What’s good for small business is good for the world

Jim Blasingame

Americans are afforded a privilege which, while not rare, is certainly unavailable to billions of other Earthlings: We’re allowed to vote for those who represent us in government.

The words “privilege” and “allowed” are used with a purpose: The U.S. Constitution gives Americans the right to vote, but does not require us to do so. If voting were a legal requirement, in the 2000 election 100 million Americans could have been arrested, as pundits lamented the “Vanishing Voter” phenomenon.

But by the 2016 election, voter turnout had transmogrified from apathy to engagement with a record number of ballots cast – 137.5 million. Indeed, we’re experiencing one of the most promising phenomena of the current age: increasing fervor and investment of the American electorate in the political process.

Nothing bad happens when Americans get fired up about the political process, regardless of whether a voter spins to the left or the right or marks time in the middle, because taking a political position typically manifests in a more knowledgeable voter. And the best way for America’s challenges to be addressed is for those same voters to require political representatives to stand up and serve with leadership, rather than slouch with the self-anointed political class.

“What’s good for small business is good for the world,” is a slogan I coined and have been repeating for many years. There simply is no other sector in the marketplace that does as much for so many with so little. Planted in the ground as they are, with nowhere to hide, the way they go about their business is a clinic on how to be authentic and ethical. As a major part of the fabric of society, anything any other sector – including Washington – could do to support and promote Main Street businesses would ultimately accrue directly to the benefit of everyone else. And yet, too often respect dissolves into rhetoric, and promises of help are heavy on hyperbole.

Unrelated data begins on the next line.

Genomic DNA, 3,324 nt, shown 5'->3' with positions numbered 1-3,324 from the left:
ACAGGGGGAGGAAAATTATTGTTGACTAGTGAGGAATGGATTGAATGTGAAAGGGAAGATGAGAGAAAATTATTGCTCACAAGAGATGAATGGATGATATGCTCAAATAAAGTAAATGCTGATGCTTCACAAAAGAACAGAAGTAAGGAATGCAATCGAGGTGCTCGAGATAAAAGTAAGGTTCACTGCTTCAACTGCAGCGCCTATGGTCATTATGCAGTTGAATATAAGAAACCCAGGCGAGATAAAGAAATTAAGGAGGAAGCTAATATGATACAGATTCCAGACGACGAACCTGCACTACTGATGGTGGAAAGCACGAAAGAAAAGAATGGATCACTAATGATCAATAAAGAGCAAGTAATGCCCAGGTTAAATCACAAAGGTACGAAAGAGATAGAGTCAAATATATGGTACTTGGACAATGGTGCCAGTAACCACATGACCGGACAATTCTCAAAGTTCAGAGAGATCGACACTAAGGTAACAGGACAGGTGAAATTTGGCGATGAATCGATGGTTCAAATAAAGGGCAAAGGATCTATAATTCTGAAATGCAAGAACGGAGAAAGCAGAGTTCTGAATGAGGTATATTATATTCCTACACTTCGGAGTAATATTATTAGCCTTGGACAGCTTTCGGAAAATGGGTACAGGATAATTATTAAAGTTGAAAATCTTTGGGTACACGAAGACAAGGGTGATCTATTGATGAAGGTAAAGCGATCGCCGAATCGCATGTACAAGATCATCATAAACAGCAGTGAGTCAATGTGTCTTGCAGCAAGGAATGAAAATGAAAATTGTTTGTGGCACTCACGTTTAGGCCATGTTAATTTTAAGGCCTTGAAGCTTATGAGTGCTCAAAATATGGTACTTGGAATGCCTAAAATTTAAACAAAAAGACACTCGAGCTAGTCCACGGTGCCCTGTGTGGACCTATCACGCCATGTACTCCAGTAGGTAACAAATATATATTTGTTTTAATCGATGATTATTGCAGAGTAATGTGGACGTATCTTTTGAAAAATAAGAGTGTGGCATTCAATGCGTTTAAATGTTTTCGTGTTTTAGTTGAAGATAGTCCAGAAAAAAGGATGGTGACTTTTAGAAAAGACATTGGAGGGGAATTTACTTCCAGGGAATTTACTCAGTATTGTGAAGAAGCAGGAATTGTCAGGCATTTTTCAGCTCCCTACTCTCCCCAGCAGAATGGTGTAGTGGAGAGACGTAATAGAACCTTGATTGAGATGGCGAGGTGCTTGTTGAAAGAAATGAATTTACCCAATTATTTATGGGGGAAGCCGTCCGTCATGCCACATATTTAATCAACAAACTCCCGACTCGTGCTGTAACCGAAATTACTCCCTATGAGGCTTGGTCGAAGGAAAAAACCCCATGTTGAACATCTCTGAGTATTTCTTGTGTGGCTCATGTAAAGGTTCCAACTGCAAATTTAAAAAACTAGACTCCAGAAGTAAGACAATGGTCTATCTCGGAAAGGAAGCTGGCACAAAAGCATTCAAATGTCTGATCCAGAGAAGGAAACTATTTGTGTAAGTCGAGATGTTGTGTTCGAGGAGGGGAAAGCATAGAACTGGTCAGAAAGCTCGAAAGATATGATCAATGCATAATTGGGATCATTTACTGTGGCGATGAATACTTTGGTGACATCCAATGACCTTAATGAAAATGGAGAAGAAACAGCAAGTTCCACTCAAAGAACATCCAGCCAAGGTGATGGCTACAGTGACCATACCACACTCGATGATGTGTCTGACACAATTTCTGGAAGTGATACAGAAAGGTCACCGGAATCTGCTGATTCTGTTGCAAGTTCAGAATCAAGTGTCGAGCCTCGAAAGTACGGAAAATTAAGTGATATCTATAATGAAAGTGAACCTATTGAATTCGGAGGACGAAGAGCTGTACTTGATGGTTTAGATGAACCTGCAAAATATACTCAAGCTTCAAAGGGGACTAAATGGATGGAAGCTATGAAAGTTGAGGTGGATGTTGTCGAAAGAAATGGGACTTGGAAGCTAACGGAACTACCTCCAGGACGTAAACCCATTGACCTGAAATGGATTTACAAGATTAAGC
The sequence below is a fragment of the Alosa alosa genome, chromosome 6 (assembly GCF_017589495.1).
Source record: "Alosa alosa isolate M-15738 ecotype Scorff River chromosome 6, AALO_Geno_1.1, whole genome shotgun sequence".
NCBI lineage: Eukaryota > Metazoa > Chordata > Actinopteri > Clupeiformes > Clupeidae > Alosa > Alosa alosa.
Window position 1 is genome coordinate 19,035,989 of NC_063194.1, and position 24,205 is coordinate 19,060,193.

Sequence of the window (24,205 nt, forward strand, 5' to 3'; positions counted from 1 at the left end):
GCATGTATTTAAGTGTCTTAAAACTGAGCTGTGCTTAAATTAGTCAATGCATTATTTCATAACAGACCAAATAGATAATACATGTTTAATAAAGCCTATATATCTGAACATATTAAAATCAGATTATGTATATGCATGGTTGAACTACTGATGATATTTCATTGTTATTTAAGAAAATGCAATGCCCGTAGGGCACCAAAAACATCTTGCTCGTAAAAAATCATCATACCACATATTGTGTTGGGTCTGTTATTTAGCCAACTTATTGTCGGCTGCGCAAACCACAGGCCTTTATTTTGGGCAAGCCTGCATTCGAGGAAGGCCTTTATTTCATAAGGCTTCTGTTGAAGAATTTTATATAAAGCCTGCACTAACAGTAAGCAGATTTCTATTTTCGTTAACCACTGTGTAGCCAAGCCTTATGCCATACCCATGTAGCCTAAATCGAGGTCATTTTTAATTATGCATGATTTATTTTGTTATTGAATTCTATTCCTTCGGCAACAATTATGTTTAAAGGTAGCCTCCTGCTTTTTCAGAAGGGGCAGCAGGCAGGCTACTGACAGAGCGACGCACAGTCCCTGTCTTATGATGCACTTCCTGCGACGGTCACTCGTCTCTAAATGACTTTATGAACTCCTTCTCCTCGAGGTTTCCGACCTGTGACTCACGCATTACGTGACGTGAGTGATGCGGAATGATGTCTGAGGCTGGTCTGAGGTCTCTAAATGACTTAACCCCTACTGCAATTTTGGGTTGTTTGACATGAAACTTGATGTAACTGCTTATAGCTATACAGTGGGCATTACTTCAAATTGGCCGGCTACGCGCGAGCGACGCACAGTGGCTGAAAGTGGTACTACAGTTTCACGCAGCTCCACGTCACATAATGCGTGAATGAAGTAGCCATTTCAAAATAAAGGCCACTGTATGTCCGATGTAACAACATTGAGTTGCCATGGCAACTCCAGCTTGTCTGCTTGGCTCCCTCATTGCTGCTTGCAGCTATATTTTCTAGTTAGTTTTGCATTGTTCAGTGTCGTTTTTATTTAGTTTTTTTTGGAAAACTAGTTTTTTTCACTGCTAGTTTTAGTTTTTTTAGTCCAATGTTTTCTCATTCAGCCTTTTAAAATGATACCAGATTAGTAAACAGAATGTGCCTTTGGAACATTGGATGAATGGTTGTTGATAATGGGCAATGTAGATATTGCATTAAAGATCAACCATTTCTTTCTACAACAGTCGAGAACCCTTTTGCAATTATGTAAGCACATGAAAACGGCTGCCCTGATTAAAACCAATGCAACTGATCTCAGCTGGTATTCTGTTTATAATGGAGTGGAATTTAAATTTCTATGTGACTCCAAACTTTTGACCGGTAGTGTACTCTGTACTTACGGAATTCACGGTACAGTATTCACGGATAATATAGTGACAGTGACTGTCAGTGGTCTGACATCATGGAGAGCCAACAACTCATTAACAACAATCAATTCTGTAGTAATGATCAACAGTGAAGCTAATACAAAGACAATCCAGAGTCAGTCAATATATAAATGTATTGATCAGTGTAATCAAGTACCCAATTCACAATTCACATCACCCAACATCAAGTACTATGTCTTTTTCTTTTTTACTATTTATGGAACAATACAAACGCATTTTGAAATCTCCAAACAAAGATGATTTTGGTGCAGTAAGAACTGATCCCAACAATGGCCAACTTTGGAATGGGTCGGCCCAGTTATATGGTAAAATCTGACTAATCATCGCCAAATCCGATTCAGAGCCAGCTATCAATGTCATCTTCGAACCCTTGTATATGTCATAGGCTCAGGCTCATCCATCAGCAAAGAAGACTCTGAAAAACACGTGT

But small business owners could do for themselves by doing one thing: Become a single-issue voter for your business. We all have our personal political proclivities. But have you ever thought that the one thing that allows you to have the time and resources to support those other causes is the success of your business? The best way for small business owners to make the world a better place is to advocate for our businesses first.

If small business owners were as politically organized and influential as other single-issue groups, like unions or Wall Street, we could rule the world and the world would be the better for it. If small business were a country, Wikipedia would describe Small Business USA like this: Population: 125 million (owners, employees and dependents). Gross Domestic Product: Largest on the planet. Contribution to society: Widespread, significant, essential. Organized political influence for its own interests: Negligible.

What’s wrong with this picture?

Small Business America has many reasons to catch the tide of electoral fervor and become more involved in the political process. And with the significance of our contribution, we have even more reasons to advocate for our businesses first.

Write this on a rock … This year, be a single-issue voter – for your small business.

Jim Blasingame is host of The Small Business Advocate Show and author of The 3rd Ingredient, the Journey of Analog Ethics into the World of Digital Fear and Greed and The Age of the Customer.


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